Junior English

August 25th, 2013

Themes: , ,

Earlier this week you voted to write over the three short stories we’ve read so far1. You’ve been working alternately solo and in groups to understand what these authors are arguing about rebellion.

As we’ve moved through this writing process I’ve asked you to keep a few things in mind. As you write your rough drafts this weekend, please make sure these haven’t disappeared from your writing:

Email or post a comment with questions. They are due at the beginning of class on Monday.

  1. “‘Repent, Harlequin!’ Said the Ticktockman,” “The Ones Who Walk Away from Omelas,” and “The Greatest Man in the World” []

Some things to double-check before you wrap up your finals

British Literature, World Literature

November 10th, 2010

Themes: , , , ,

I’ve mentioned some of this in previous posts, but I thought I’d bring it all together. The following is an annotated version of the rubric I used to grade your midterms and will be using to grade your final essays.

Communication—Do you have a point?

Your thesis statement should connect Shelley’s novel to the Romantic movement in a way that illuminates the novel’s themes, other works written at the time, and/or elements of the movement itself.

Credit—Do you back it up?

As we discussed in class, this will be an “all or nothing” grade. I provided sample citations for most of the works passed out in class. For more information about properly formatting this page, see the OWL at Purdue.

The general rule for in-text citations: use the first word of the Works Cited entry. See OWL at Purdue, above, or your notes for examples.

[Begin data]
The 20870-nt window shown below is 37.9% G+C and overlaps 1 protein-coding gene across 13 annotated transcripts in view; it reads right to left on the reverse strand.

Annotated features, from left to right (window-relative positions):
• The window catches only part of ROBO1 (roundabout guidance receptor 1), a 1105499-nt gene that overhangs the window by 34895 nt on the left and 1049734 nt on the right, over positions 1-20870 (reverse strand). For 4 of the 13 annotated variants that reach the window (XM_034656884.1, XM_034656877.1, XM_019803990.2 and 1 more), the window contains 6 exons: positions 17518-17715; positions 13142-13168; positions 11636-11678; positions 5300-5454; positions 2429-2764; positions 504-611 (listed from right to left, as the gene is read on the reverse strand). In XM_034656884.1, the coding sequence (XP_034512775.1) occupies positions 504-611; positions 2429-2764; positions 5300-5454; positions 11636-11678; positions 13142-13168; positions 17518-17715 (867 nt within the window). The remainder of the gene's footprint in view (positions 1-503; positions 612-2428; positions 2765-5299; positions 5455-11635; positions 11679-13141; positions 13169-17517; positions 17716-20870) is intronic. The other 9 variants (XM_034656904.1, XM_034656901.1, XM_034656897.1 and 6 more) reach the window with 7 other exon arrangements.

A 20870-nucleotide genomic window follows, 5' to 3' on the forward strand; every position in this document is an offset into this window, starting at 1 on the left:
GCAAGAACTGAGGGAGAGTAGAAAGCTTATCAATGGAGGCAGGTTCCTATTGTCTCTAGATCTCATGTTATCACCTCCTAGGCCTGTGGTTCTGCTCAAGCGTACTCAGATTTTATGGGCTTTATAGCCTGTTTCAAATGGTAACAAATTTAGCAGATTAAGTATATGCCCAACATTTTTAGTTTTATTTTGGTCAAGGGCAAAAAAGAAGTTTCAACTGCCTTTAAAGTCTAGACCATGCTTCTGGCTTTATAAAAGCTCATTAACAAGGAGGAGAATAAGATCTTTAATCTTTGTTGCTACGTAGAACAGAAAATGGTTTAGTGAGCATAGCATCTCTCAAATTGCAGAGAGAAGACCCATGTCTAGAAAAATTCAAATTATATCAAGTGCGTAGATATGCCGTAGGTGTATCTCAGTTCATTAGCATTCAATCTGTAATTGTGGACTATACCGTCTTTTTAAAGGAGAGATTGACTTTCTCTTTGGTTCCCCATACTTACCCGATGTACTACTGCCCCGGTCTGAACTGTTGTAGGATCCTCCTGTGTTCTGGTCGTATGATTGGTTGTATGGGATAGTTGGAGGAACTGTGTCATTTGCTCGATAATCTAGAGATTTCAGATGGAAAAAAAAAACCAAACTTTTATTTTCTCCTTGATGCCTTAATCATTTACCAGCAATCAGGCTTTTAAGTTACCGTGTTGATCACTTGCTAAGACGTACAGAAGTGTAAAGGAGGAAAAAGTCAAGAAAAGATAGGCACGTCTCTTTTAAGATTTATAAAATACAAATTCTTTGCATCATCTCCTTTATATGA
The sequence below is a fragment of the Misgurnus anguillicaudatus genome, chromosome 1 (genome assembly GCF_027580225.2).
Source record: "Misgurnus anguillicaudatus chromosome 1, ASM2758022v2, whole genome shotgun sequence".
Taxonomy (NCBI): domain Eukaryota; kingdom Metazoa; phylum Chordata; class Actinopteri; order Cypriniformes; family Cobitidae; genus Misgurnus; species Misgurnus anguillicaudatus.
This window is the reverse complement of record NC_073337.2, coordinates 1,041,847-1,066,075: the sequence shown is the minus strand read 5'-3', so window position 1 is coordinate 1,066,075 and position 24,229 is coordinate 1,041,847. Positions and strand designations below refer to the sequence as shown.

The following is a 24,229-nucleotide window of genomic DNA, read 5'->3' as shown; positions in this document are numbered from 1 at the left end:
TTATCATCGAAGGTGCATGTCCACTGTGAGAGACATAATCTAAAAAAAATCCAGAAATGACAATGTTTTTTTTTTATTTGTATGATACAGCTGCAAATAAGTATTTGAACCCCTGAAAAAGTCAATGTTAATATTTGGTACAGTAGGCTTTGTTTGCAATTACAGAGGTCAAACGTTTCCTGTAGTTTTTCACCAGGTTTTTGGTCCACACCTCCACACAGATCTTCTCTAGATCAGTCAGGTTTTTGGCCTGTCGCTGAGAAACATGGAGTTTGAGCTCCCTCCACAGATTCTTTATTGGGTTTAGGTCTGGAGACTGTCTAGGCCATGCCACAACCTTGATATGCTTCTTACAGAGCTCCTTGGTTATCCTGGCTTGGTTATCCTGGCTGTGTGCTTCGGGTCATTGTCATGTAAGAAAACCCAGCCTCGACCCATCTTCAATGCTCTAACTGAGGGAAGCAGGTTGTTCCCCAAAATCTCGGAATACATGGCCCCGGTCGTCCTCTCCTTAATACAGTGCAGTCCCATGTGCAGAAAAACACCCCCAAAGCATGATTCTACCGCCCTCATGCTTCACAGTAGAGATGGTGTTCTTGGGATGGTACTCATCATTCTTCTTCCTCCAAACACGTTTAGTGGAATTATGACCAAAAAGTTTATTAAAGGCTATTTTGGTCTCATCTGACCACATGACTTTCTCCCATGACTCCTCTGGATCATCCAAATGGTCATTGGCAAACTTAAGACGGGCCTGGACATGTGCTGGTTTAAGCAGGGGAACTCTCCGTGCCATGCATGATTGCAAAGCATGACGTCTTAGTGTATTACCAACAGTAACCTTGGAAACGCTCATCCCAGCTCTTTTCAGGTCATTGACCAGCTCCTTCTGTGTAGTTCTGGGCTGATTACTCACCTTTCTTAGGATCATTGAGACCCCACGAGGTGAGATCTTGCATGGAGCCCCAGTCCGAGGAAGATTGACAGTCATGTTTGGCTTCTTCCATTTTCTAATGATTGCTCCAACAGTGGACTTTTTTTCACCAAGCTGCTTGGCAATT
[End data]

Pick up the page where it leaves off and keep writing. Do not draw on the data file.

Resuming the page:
This is a skill that can take some practice to master, but many of you have greatly progressed in this from the beginning of the year. The goal with integrated quotations is to remove the unnecessary or redundant information from either your writing or the quotation in order to create a seamless flow of information to your readers. Here is an example of what not to do followed by a smoother one:

During the Enlightenment, philosophers saw nature as something that can be logically understood. “Nature can be understood. Nature is rational. Man is part of Nature, therefore, man can be understood” (Lecture 9).

The student simply paraphrases the beginning of the quotation, so that bit can be removed. The sentences can be combined to create a clear flow between the two:

Enlightenment philosophers believed that “Nature can be understood. Nature is rational. Man is part of Nature, therefore, man can be understood” (Lecture 9).

Block quotations are rarely necessary. If you find yourself wanting to pull a large passage, highlight the parts you need in order to support your point, and cut the rest. Instead of all this: